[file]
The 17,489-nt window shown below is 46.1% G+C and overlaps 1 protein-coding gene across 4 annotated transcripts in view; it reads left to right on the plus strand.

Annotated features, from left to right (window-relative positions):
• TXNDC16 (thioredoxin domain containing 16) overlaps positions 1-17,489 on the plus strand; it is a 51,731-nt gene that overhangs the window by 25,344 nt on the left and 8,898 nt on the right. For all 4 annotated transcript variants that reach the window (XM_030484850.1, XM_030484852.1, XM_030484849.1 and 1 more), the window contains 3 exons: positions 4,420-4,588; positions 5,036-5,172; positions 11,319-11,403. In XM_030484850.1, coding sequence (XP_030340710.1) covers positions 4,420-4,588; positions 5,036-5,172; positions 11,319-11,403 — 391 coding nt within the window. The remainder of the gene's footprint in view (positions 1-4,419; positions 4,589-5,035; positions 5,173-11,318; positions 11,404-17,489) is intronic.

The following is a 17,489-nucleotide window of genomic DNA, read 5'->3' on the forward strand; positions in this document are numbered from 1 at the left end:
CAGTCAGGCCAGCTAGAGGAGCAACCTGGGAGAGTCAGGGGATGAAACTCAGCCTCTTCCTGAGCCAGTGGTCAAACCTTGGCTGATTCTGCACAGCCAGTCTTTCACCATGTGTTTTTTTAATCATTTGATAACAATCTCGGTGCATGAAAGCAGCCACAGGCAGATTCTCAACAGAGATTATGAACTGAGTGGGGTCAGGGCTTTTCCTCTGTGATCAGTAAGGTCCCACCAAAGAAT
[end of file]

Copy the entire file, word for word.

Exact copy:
The 17,489-nt window shown below is 46.1% G+C and overlaps 1 protein-coding gene across 4 annotated transcripts in view; it reads left to right on the plus strand.

Annotated features, from left to right (window-relative positions):
• TXNDC16 (thioredoxin domain containing 16) overlaps positions 1-17,489 on the plus strand; it is a 51,731-nt gene that overhangs the window by 25,344 nt on the left and 8,898 nt on the right. For all 4 annotated transcript variants that reach the window (XM_030484850.1, XM_030484852.1, XM_030484849.1 and 1 more), the window contains 3 exons: positions 4,420-4,588; positions 5,036-5,172; positions 11,319-11,403. In XM_030484850.1, coding sequence (XP_030340710.1) covers positions 4,420-4,588; positions 5,036-5,172; positions 11,319-11,403 — 391 coding nt within the window. The remainder of the gene's footprint in view (positions 1-4,419; positions 4,589-5,035; positions 5,173-11,318; positions 11,404-17,489) is intronic.

The following is a 17,489-nucleotide window of genomic DNA, read 5'->3' on the forward strand; positions in this document are numbered from 1 at the left end:
CAGTCAGGCCAGCTAGAGGAGCAACCTGGGAGAGTCAGGGGATGAAACTCAGCCTCTTCCTGAGCCAGTGGTCAAACCTTGGCTGATTCTGCACAGCCAGTCTTTCACCATGTGTTTTTTTAATCATTTGATAACAATCTCGGTGCATGAAAGCAGCCACAGGCAGATTCTCAACAGAGATTATGAACTGAGTGGGGTCAGGGCTTTTCCTCTGTGATCAGTAAGGTCCCACCAAAGAAT